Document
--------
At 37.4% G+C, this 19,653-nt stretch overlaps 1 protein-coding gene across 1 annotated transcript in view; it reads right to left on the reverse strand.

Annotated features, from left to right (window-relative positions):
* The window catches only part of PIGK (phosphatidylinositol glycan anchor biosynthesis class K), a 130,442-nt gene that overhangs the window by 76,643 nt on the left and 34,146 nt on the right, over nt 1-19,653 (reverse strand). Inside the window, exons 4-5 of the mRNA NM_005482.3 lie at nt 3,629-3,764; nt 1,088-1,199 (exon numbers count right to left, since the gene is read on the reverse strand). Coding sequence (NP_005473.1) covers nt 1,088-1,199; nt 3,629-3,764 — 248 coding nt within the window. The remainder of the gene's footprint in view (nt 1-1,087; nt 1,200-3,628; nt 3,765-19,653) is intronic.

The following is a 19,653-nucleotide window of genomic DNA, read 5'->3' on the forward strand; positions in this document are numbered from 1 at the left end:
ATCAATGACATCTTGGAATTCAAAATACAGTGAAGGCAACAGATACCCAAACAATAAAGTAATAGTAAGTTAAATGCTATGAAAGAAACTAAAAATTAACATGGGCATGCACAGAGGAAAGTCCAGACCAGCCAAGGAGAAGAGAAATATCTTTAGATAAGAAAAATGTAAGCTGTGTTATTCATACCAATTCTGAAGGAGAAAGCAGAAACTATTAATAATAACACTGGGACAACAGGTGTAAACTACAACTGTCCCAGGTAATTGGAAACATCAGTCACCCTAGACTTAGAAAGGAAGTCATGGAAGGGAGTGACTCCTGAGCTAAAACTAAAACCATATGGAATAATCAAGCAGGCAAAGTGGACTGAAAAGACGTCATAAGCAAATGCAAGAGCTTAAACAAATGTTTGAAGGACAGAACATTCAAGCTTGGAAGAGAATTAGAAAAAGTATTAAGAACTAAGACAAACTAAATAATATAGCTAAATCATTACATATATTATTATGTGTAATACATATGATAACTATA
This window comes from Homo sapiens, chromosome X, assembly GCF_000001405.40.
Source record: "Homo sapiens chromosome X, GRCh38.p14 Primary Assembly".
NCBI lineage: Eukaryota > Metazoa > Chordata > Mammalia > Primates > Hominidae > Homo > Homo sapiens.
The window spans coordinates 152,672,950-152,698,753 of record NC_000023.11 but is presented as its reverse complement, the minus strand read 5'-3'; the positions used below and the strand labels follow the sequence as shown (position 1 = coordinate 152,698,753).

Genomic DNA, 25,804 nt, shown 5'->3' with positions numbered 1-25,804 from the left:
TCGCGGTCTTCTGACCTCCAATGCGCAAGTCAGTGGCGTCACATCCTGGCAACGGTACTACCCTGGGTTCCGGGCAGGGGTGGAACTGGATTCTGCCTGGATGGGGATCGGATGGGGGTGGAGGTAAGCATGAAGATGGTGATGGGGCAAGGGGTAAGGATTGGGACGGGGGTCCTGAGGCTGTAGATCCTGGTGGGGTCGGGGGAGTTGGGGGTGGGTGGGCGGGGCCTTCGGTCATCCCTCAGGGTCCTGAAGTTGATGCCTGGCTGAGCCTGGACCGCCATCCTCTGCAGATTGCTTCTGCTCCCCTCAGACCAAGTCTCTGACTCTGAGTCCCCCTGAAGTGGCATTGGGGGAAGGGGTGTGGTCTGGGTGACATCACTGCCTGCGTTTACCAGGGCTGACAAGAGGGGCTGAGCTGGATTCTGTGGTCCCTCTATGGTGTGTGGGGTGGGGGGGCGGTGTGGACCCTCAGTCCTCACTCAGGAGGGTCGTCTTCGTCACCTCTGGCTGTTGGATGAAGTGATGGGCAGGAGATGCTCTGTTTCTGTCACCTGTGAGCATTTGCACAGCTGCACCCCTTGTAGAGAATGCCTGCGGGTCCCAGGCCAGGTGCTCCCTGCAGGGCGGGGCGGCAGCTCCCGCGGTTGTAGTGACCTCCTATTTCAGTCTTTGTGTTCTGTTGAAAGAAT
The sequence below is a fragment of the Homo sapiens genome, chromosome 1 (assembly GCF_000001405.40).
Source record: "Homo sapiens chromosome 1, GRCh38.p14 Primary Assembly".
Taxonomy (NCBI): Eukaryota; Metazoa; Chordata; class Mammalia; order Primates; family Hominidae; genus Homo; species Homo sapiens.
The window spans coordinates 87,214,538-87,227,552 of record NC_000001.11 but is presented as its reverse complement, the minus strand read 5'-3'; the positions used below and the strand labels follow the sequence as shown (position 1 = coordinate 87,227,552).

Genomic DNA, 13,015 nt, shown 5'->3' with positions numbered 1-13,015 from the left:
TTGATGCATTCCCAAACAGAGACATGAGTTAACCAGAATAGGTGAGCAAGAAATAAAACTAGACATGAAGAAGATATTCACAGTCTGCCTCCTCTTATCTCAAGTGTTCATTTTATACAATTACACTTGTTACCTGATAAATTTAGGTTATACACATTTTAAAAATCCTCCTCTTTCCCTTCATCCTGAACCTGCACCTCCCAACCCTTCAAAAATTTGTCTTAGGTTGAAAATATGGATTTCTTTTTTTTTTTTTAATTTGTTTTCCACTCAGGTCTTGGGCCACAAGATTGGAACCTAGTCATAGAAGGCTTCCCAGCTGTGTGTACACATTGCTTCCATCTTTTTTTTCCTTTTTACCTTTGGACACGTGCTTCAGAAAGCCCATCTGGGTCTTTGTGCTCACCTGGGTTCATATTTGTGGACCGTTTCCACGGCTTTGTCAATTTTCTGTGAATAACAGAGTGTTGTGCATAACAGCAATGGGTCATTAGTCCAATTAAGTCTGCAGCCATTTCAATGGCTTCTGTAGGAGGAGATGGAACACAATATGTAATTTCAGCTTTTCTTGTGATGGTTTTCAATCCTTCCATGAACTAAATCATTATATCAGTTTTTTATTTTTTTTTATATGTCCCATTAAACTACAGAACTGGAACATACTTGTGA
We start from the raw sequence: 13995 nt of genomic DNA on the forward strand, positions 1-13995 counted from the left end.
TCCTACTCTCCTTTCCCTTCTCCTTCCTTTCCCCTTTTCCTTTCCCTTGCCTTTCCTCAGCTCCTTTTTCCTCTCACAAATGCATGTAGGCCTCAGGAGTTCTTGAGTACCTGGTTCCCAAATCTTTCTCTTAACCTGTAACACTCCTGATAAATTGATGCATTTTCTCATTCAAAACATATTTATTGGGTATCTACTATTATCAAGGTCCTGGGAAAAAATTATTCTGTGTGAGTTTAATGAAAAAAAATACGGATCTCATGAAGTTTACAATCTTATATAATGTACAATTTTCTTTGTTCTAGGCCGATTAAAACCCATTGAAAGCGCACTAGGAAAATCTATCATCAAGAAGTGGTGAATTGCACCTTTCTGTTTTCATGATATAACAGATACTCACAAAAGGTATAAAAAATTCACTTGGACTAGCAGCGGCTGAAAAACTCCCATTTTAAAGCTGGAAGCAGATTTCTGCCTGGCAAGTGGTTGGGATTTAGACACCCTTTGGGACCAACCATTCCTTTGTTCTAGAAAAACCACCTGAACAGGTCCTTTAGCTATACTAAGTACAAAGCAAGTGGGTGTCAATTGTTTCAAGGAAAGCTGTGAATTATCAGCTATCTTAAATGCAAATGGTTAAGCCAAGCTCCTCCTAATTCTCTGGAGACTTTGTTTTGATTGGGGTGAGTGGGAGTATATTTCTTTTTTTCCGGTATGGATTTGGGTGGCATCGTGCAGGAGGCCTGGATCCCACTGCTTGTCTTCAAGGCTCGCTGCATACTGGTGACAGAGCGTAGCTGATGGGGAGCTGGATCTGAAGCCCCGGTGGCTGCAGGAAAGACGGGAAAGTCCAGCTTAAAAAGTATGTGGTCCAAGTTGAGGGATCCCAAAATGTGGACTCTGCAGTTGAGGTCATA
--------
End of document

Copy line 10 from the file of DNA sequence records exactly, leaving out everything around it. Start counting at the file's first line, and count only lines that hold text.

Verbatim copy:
Genomic DNA, 25,804 nt, shown 5'->3' with positions numbered 1-25,804 from the left: